Investigators are searching for the cause of a fire that killed a 74-year-old Dallas man near Fair Park Monday night.
James Humphrey Jr. was alone in the house at the time of the fire, but cousin Alfreda Johnson lives next door and she drove up just as the fire began.
“When we got here, the fire was going straight up in the air and it was coming from the meter,” she said.
Johnson also suspects a new “smart” meter was a factor in a fire four years ago at her own house.
“Something’s not right about that,” she said.
A statement from Dallas Fire-Rescue spokesman Jason Evans said there was a different conclusion about the 2011 fire.
“Investigators determined that this fire was the result of an unspecified electrical short in the fixed wiring of the house. More specifically, 'the fire started in the wall space of the hallway bathroom and traveled into the attic,' causing major damage,” Evans' statement said.
Evans said firefighters Monday night first noticed flames coming from a window when they arrived at Humphrey’s house in the 4000 block of Spring Avenue and not from the power meter.
Relatives told NBC 5 that Humphrey used a walker and may not have been able to get out on his own.
"We know he was found in the floor of the bedroom as opposed to being in the bed," Evans said.
On Tuesday investigators from Dallas Fire-Rescue and power provider Oncor returned together to look for clues about the cause of the fire.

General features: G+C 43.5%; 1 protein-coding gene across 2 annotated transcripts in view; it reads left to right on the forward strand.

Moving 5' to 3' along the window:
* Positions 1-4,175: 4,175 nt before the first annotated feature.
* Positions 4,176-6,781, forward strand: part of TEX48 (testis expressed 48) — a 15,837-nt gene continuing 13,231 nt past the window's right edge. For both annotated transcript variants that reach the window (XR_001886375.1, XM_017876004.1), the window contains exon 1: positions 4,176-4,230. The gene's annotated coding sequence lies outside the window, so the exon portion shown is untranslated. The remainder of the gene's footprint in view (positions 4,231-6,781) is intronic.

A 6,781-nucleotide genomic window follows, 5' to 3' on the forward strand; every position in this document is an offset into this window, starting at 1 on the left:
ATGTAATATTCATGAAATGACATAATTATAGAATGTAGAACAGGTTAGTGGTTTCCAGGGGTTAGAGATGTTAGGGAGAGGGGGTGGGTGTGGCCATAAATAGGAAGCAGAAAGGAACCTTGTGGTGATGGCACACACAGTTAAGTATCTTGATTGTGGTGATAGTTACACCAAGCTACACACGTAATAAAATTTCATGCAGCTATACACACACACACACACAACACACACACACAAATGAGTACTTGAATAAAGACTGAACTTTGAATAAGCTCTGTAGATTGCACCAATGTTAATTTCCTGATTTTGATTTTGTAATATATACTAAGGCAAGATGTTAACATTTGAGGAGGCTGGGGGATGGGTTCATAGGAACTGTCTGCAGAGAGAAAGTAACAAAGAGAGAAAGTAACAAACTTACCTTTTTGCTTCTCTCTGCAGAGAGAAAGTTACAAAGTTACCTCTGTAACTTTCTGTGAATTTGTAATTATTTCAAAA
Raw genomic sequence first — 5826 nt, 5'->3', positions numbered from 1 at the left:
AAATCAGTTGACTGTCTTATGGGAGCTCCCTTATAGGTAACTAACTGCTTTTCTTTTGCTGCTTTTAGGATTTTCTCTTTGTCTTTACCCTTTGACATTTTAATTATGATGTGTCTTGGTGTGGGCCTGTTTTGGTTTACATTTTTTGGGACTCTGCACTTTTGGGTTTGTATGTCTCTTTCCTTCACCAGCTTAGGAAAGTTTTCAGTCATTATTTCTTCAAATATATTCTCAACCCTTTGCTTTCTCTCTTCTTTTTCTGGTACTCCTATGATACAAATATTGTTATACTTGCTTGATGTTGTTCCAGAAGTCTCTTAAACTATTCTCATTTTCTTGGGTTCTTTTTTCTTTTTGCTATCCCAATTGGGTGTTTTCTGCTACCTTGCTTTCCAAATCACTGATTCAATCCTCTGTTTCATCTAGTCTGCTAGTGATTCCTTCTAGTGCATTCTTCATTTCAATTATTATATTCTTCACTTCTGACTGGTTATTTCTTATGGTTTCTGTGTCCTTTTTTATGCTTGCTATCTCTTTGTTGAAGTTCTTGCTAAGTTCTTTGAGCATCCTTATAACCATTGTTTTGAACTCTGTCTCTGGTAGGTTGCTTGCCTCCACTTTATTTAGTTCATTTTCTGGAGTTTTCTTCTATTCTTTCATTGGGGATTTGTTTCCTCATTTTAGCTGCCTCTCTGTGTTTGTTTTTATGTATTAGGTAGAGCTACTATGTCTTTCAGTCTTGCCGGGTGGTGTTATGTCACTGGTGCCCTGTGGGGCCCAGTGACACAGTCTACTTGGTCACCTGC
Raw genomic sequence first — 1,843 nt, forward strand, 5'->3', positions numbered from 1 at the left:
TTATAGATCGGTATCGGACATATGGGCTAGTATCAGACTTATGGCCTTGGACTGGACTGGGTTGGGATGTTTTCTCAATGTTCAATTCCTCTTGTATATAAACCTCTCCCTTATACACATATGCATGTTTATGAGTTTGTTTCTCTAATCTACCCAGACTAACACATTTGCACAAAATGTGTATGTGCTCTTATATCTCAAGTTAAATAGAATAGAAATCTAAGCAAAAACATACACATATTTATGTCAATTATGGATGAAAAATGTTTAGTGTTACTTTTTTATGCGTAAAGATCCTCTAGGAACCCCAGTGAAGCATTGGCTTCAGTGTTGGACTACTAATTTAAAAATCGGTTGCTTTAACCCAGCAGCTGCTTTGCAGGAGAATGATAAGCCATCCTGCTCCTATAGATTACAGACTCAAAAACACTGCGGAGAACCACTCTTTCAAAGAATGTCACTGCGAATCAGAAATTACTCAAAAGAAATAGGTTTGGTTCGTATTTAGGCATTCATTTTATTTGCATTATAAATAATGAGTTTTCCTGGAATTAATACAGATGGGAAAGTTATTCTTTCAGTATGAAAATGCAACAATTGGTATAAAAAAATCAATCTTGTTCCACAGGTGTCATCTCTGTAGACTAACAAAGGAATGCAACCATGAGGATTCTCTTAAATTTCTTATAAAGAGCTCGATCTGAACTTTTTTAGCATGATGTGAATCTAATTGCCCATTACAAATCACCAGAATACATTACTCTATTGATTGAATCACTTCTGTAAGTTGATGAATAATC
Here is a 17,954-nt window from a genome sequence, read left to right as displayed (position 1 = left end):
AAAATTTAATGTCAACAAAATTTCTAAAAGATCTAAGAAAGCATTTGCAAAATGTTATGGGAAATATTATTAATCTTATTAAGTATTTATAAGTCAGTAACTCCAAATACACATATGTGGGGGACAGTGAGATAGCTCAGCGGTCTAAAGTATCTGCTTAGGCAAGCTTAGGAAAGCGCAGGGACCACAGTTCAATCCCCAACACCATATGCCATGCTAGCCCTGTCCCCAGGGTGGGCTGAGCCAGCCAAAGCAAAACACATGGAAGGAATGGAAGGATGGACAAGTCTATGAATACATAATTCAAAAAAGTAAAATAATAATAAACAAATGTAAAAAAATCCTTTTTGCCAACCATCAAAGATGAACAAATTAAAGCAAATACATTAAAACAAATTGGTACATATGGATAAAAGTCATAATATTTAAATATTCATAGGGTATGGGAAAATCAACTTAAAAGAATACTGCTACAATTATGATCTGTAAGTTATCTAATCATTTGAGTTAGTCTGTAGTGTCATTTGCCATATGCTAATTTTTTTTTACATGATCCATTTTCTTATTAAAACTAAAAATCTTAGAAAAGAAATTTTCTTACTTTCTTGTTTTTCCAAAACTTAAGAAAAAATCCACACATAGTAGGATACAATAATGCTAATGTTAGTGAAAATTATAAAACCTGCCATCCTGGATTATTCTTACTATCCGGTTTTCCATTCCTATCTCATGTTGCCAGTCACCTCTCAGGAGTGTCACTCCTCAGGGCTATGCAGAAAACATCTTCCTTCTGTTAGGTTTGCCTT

They looked closely at the area where the electric meter had been and found the box undamaged. The meter was still intact on the box after the fire was out, but the meter was removed later by power company workers, according to witnesses.
News reports from other cities indicate there have been questions raised elsewhere about possible links to fire from smart meters, but Oncor spokesman Justin Ozuna issued a statement denying smart meters are the cause of fire.
“Our thoughts are with the family in this difficult time. We are working closely with the Dallas Fire Department to understand the cause of the fire. While we understand the concerns regarding the meter, it is important to note that due to the nature and function of the advanced meters, there has been no prior instance where such a meter has caused a fire in a dwelling. Nevertheless, we look forward to completing a full investigation,” his statement said.
Mohammad Khodayar, professor of electrical engineering at Southern Methodist University, said smart meters have new communication features that provide usage data and remote control.
“Whatever passes through the wire, it only measures that and sends a signal,” Khodayar said.
In other respects, the professor said the new meters operate in much the same way as traditional meters in providing electricity to a customer.
“If you’re talking about the technology itself, I don’t think that smart meter is the source of trouble. But if you’re talking about a specific meter or a specific installation or anything that may happen, yes, you may have problems with the wiring, you may have problems with the rain, with moisture, all those things may happen in a circuit,” Khodayar said.
Alfreda Johnson wondered if older wiring in the homes in her neighborhood is unable to handle currents from the new smart meters, but Khodayar said the meters do not change the power running into a home.
“The device itself is not something that’s injecting some kind of weird current or any type of huge current that causes the trouble,” he said.
Evans said the cause of Monday’s fire is still under investigation.
NBC 5's Todd L. Davis contributed to this report.